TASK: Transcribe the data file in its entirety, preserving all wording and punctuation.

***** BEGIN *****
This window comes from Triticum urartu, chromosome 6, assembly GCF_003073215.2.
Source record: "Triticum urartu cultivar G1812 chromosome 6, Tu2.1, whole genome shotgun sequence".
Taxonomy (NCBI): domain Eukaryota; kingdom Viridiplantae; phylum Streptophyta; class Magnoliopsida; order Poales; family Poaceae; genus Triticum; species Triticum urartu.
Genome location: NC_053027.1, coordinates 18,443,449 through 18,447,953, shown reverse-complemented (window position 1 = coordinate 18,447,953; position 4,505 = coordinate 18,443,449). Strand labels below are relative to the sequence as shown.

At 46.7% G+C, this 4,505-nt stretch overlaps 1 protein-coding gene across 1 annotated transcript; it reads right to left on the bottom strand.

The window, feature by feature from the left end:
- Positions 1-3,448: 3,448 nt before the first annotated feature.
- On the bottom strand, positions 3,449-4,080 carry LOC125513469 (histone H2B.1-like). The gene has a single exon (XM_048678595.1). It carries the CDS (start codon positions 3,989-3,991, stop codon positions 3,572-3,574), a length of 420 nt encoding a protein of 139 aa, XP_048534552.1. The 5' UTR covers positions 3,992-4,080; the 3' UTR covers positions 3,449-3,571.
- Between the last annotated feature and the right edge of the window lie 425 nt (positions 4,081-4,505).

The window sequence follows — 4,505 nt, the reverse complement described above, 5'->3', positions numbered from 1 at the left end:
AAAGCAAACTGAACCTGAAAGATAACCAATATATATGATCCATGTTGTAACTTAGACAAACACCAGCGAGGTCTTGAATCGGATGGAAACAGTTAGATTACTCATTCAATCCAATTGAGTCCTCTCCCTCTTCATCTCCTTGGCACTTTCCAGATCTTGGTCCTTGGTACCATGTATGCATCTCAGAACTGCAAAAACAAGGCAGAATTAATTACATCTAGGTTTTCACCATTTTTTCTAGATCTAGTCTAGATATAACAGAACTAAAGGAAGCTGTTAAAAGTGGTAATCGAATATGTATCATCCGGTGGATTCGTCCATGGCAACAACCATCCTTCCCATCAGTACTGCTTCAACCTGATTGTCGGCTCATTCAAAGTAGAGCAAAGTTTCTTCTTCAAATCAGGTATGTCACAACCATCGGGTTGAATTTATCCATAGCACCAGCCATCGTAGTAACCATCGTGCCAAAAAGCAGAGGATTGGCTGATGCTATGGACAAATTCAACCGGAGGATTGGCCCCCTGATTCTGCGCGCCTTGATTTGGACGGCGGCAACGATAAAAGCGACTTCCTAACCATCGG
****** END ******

This window comes from Triticum urartu, chromosome 6, assembly GCF_003073215.2.
Source record: "Triticum urartu cultivar G1812 chromosome 6, Tu2.1, whole genome shotgun sequence".
Taxonomy (NCBI): domain Eukaryota; kingdom Viridiplantae; phylum Streptophyta; class Magnoliopsida; order Poales; family Poaceae; genus Triticum; species Triticum urartu.
Genome location: NC_053027.1, coordinates 18,443,449 through 18,447,953, shown reverse-complemented (window position 1 = coordinate 18,447,953; position 4,505 = coordinate 18,443,449). Strand labels below are relative to the sequence as shown.

At 46.7% G+C, this 4,505-nt stretch overlaps 1 protein-coding gene across 1 annotated transcript; it reads right to left on the bottom strand.

The window, feature by feature from the left end:
- Positions 1-3,448: 3,448 nt before the first annotated feature.
- On the bottom strand, positions 3,449-4,080 carry LOC125513469 (histone H2B.1-like). The gene has a single exon (XM_048678595.1). It carries the CDS (start codon positions 3,989-3,991, stop codon positions 3,572-3,574), a length of 420 nt encoding a protein of 139 aa, XP_048534552.1. The 5' UTR covers positions 3,992-4,080; the 3' UTR covers positions 3,449-3,571.
- Between the last annotated feature and the right edge of the window lie 425 nt (positions 4,081-4,505).

The window sequence follows — 4,505 nt, the reverse complement described above, 5'->3', positions numbered from 1 at the left end:
AAAGCAAACTGAACCTGAAAGATAACCAATATATATGATCCATGTTGTAACTTAGACAAACACCAGCGAGGTCTTGAATCGGATGGAAACAGTTAGATTACTCATTCAATCCAATTGAGTCCTCTCCCTCTTCATCTCCTTGGCACTTTCCAGATCTTGGTCCTTGGTACCATGTATGCATCTCAGAACTGCAAAAACAAGGCAGAATTAATTACATCTAGGTTTTCACCATTTTTTCTAGATCTAGTCTAGATATAACAGAACTAAAGGAAGCTGTTAAAAGTGGTAATCGAATATGTATCATCCGGTGGATTCGTCCATGGCAACAACCATCCTTCCCATCAGTACTGCTTCAACCTGATTGTCGGCTCATTCAAAGTAGAGCAAAGTTTCTTCTTCAAATCAGGTATGTCACAACCATCGGGTTGAATTTATCCATAGCACCAGCCATCGTAGTAACCATCGTGCCAAAAAGCAGAGGATTGGCTGATGCTATGGACAAATTCAACCGGAGGATTGGCCCCCTGATTCTGCGCGCCTTGATTTGGACGGCGGCAACGATAAAAGCGACTTCCTAACCATCGG